An ISA (Individual Savings Account) is an investment vehicle regulated by the Financial Conduct Authority in the United Kingdom.
The ISA allows people to save up for their future without paying taxes on the returns.
An individual can open an unlimited number of additional cash or stocks and shares ISAs provided that they are with different providers.
Individuals are only eligible to have one cash ISA, but if they also have stocks and shares ISA, they can become entitled to a second tax-free allowance between them.
It means that an individual can have two separate accounts with £11,520 across both accounts (£14,000 from April 6th), although these allowances are being phased out progressively until 2020.
Two accounts would also be allowed if one were a cash ISA and the other stocks and shares.
Investors can choose from many different savings accounts that vary in their annual percentage yields (APY), risk, short-term/long-term benefits, tax exemptions, etc.
What to consider
When choosing an account, investors should consider the following factors:
- including preferred tax treatment
- financial risk tolerance
- investment horizon
- time available for monitoring investments
- investment costs associated with the account
- government restrictions on withdrawals or contributions before retirement age
- Or other situations such as giving money to minors
Depending on your needs, you may find it beneficial to have multiple ISAs open at once.
With so many choices available, there is no reason why someone cannot have more than one ISA at any given time.
It is impossible to open two cash ISAs in the same tax year, perhaps unsurprisingly. Individuals 16 years and older with an annual income of less than £15,000 are eligible for a cash ISA.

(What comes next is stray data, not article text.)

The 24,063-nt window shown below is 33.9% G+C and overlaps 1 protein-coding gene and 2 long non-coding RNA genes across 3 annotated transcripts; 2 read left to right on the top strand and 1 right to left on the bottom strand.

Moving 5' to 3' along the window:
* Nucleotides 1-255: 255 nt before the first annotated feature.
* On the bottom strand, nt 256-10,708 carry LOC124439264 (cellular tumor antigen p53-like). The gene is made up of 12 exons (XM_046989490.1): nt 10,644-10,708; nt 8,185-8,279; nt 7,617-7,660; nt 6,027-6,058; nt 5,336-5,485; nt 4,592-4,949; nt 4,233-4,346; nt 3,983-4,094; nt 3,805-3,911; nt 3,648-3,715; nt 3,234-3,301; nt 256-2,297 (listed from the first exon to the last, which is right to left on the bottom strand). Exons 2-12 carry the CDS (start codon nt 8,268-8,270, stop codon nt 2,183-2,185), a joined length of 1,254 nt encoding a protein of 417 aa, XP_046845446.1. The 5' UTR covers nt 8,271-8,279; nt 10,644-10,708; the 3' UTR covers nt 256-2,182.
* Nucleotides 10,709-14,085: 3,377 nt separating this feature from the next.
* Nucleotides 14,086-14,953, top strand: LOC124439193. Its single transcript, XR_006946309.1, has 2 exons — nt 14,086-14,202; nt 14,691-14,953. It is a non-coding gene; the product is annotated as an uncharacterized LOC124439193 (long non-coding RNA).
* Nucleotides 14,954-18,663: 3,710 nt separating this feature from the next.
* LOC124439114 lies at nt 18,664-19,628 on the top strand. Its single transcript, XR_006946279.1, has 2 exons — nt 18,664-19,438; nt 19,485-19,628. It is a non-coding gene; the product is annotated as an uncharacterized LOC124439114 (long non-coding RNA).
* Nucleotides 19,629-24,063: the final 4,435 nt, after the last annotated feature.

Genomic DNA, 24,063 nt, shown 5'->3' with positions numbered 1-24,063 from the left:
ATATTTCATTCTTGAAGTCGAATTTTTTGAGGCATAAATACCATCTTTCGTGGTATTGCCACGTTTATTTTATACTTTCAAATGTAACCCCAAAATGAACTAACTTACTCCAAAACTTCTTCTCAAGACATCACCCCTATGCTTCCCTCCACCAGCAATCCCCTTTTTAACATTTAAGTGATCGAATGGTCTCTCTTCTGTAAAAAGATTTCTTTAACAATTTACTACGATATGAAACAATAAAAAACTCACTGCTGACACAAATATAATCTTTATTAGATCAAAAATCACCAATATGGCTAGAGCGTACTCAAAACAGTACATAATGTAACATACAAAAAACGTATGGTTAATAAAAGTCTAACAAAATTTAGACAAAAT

It means that an individual can only have one cash allowance per year regardless of how many providers they decide to work with or whether they intend on opening more than one type of account simultaneously.
Opening new cash ISAs
If you are already holding a cash ISA, you must transfer the balance to another provider before opening up a new cash ISA.
The Financial Conduct Authority provides further information about what happens if your cash ISA’s cash is in stocks and shares or if it has matured.
Investors looking to purchase a house or make a large purchase shortly may also wish to consider placing their investments into a cash ISA.
While this may limit your investment returns over time, it guarantees that it will protect any money you have saved up from any capital gains tax (CGT).
Purchasing your first property is considered a high CGT event and could cost an individual £20,000+ on the profits they’ve accumulated if they do not hold them within an ISA.
It makes opening multiple cash ISAs especially beneficial for those looking to buy a home or save for other long-term expenses.
Cash ISAs can help save enough money for these significant purchases while also protecting yourself from the extra tax that would have been levied on the capital gains.
Individuals can have multiple ISAs as long as they are with different providers and do not exceed their annual allowance.
They cannot open more than one cash account within a tax year but can store up to £20,000 across all ISA accounts – including cash – without being subject to any additional taxes.
It is not possible to open two cash ISAs in the same year regardless of how many total accounts you may hold at once.
Investors looking for more flexibility should consider having multiple accounts, particularly if they plan on making a house purchase or significant purchase shortly, as these events incur high levels of CGT taxation.
Cash ISAs allow those with lower incomes to accumulate money without paying any taxes and can be beneficial in saving up for a house or significant purchase and protecting yourself from future CGT.